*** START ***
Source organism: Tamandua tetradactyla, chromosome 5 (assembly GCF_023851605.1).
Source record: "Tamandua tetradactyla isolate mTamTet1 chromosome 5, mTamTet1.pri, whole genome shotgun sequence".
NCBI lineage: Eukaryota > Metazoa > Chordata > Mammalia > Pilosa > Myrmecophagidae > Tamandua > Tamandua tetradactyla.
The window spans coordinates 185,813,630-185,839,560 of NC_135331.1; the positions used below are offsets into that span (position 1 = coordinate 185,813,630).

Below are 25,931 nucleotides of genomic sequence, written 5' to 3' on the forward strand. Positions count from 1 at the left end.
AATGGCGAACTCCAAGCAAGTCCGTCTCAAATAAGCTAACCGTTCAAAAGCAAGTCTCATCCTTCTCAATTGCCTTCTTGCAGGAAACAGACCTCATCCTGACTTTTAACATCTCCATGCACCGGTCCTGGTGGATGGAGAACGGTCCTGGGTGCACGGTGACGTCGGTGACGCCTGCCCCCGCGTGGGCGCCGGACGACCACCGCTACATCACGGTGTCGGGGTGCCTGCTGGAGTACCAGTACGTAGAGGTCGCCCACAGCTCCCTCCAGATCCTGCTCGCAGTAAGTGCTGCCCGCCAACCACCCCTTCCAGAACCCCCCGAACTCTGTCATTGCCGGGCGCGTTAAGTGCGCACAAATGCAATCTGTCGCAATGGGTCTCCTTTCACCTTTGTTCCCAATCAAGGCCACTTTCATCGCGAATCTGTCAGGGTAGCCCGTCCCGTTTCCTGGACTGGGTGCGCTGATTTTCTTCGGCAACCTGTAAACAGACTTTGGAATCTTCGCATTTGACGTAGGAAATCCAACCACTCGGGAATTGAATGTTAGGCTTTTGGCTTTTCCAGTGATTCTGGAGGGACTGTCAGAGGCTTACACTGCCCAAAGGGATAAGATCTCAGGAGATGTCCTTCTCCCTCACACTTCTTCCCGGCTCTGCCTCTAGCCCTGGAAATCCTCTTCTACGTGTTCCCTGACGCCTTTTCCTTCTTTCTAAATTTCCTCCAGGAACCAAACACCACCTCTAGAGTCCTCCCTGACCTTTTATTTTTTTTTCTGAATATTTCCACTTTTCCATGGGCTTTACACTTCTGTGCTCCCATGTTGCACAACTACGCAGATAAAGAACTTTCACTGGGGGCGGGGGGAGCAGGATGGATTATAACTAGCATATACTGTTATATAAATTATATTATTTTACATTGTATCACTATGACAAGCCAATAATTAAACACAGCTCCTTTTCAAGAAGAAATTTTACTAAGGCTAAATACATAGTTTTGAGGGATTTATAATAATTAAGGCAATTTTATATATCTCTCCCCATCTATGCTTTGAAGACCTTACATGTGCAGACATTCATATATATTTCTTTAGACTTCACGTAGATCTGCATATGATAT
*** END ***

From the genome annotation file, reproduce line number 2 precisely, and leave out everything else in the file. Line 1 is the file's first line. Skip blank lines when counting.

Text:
Source record: "Tamandua tetradactyla isolate mTamTet1 chromosome 5, mTamTet1.pri, whole genome shotgun sequence".